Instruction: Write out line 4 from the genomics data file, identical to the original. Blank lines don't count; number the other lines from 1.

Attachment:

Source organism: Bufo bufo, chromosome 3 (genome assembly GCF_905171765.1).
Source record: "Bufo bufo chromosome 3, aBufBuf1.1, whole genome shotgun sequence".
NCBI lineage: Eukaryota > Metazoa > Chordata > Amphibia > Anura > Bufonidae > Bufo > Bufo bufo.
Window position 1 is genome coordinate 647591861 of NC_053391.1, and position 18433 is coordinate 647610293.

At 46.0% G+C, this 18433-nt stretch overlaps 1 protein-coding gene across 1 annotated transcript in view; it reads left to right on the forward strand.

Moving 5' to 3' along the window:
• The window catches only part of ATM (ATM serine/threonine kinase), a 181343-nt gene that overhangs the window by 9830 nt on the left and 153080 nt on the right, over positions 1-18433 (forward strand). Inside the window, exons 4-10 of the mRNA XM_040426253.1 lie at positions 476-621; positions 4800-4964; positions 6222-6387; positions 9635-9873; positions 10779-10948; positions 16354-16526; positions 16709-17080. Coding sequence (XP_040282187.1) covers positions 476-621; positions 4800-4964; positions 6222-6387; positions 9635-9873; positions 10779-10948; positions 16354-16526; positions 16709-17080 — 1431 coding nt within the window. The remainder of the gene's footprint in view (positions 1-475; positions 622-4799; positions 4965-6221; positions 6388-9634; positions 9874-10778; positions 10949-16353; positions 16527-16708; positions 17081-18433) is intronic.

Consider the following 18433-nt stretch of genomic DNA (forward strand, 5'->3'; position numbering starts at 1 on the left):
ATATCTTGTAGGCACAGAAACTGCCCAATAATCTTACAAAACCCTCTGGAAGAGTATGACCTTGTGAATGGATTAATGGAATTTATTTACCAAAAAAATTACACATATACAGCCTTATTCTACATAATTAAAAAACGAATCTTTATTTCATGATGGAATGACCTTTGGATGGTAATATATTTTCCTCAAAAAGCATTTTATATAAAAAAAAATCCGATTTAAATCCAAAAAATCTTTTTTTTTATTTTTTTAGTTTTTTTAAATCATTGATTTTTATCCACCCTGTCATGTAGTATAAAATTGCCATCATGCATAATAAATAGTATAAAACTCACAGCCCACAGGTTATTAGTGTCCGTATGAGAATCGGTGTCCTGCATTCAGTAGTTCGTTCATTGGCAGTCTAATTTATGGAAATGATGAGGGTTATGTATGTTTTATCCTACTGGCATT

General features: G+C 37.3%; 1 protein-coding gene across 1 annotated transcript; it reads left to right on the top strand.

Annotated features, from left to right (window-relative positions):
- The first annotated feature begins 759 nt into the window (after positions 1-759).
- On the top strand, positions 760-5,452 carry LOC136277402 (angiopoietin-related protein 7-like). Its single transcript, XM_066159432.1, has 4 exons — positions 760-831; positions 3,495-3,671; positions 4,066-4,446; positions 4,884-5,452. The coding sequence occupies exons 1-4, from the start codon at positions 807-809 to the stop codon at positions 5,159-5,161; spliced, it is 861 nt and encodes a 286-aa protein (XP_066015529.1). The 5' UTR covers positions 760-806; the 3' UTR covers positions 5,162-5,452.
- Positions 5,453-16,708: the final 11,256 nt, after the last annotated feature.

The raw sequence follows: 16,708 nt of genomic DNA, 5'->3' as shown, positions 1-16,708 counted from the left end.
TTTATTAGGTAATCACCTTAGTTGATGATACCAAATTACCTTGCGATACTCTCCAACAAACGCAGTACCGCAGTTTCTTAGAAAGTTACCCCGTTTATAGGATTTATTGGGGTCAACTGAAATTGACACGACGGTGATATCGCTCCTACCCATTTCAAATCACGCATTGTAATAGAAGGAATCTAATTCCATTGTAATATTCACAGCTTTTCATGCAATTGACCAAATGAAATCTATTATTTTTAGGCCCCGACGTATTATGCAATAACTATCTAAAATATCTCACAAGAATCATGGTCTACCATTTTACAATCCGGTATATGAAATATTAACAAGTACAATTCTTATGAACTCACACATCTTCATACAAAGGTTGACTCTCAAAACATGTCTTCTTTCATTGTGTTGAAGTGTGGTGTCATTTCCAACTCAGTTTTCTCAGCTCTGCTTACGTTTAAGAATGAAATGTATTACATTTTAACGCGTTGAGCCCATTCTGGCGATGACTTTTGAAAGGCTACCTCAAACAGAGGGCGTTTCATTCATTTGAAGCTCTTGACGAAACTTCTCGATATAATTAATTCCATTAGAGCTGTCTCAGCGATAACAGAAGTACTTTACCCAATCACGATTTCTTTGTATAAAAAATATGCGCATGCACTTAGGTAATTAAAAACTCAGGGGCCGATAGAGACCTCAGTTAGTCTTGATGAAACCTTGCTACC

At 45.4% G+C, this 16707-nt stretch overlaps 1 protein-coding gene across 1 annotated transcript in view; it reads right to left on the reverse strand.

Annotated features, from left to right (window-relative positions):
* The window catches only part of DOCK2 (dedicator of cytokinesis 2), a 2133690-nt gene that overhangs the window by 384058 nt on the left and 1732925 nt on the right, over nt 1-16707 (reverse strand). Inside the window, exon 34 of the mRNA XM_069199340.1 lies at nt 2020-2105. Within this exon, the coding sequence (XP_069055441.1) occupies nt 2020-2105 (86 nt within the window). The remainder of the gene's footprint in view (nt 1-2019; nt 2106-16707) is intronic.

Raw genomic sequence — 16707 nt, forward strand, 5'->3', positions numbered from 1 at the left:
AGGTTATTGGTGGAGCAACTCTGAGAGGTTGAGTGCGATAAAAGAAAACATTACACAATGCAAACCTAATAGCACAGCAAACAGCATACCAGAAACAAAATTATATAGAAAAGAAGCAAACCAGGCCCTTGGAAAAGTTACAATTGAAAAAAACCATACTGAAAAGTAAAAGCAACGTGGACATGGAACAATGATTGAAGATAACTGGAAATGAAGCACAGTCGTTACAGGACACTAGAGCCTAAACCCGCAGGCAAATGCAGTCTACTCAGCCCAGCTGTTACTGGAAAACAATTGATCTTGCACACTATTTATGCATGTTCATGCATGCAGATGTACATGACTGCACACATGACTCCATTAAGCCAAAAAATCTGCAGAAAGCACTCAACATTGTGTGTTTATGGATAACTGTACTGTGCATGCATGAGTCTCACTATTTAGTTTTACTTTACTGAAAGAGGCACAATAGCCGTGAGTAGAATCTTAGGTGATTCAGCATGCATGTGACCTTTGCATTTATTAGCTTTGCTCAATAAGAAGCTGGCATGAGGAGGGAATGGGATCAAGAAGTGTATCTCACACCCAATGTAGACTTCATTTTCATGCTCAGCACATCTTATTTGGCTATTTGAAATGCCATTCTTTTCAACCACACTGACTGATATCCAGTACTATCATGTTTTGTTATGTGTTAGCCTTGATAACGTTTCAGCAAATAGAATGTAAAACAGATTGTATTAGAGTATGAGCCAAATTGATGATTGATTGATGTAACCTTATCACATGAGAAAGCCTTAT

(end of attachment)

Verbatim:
Window position 1 is genome coordinate 647591861 of NC_053391.1, and position 18433 is coordinate 647610293.